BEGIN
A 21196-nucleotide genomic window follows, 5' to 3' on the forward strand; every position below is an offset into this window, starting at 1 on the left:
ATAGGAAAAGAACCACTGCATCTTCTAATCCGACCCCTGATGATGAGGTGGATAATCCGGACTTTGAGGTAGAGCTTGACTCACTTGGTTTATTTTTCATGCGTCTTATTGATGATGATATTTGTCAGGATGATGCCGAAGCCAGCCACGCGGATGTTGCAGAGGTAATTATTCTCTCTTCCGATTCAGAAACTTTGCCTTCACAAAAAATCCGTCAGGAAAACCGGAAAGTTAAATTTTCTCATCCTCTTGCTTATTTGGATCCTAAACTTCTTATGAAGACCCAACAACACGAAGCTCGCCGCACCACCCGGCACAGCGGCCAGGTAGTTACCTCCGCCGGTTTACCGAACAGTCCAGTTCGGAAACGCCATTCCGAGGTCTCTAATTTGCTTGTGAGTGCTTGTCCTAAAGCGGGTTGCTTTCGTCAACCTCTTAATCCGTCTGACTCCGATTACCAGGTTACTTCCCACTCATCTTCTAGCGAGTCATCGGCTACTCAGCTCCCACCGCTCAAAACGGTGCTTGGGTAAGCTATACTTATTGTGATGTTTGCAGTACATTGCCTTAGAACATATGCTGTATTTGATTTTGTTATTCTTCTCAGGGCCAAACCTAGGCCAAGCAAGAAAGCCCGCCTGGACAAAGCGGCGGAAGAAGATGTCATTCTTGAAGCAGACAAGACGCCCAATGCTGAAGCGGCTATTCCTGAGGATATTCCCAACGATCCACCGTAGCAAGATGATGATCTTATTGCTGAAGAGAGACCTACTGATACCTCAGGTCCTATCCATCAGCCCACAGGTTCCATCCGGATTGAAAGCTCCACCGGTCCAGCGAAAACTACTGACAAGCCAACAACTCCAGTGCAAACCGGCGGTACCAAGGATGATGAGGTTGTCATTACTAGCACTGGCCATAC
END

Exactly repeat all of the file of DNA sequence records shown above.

A 21196-nucleotide genomic window follows, 5' to 3' on the forward strand; every position below is an offset into this window, starting at 1 on the left:
ATAGGAAAAGAACCACTGCATCTTCTAATCCGACCCCTGATGATGAGGTGGATAATCCGGACTTTGAGGTAGAGCTTGACTCACTTGGTTTATTTTTCATGCGTCTTATTGATGATGATATTTGTCAGGATGATGCCGAAGCCAGCCACGCGGATGTTGCAGAGGTAATTATTCTCTCTTCCGATTCAGAAACTTTGCCTTCACAAAAAATCCGTCAGGAAAACCGGAAAGTTAAATTTTCTCATCCTCTTGCTTATTTGGATCCTAAACTTCTTATGAAGACCCAACAACACGAAGCTCGCCGCACCACCCGGCACAGCGGCCAGGTAGTTACCTCCGCCGGTTTACCGAACAGTCCAGTTCGGAAACGCCATTCCGAGGTCTCTAATTTGCTTGTGAGTGCTTGTCCTAAAGCGGGTTGCTTTCGTCAACCTCTTAATCCGTCTGACTCCGATTACCAGGTTACTTCCCACTCATCTTCTAGCGAGTCATCGGCTACTCAGCTCCCACCGCTCAAAACGGTGCTTGGGTAAGCTATACTTATTGTGATGTTTGCAGTACATTGCCTTAGAACATATGCTGTATTTGATTTTGTTATTCTTCTCAGGGCCAAACCTAGGCCAAGCAAGAAAGCCCGCCTGGACAAAGCGGCGGAAGAAGATGTCATTCTTGAAGCAGACAAGACGCCCAATGCTGAAGCGGCTATTCCTGAGGATATTCCCAACGATCCACCGTAGCAAGATGATGATCTTATTGCTGAAGAGAGACCTACTGATACCTCAGGTCCTATCCATCAGCCCACAGGTTCCATCCGGATTGAAAGCTCCACCGGTCCAGCGAAAACTACTGACAAGCCAACAACTCCAGTGCAAACCGGCGGTACCAAGGATGATGAGGTTGTCATTACTAGCACTGGCCATAC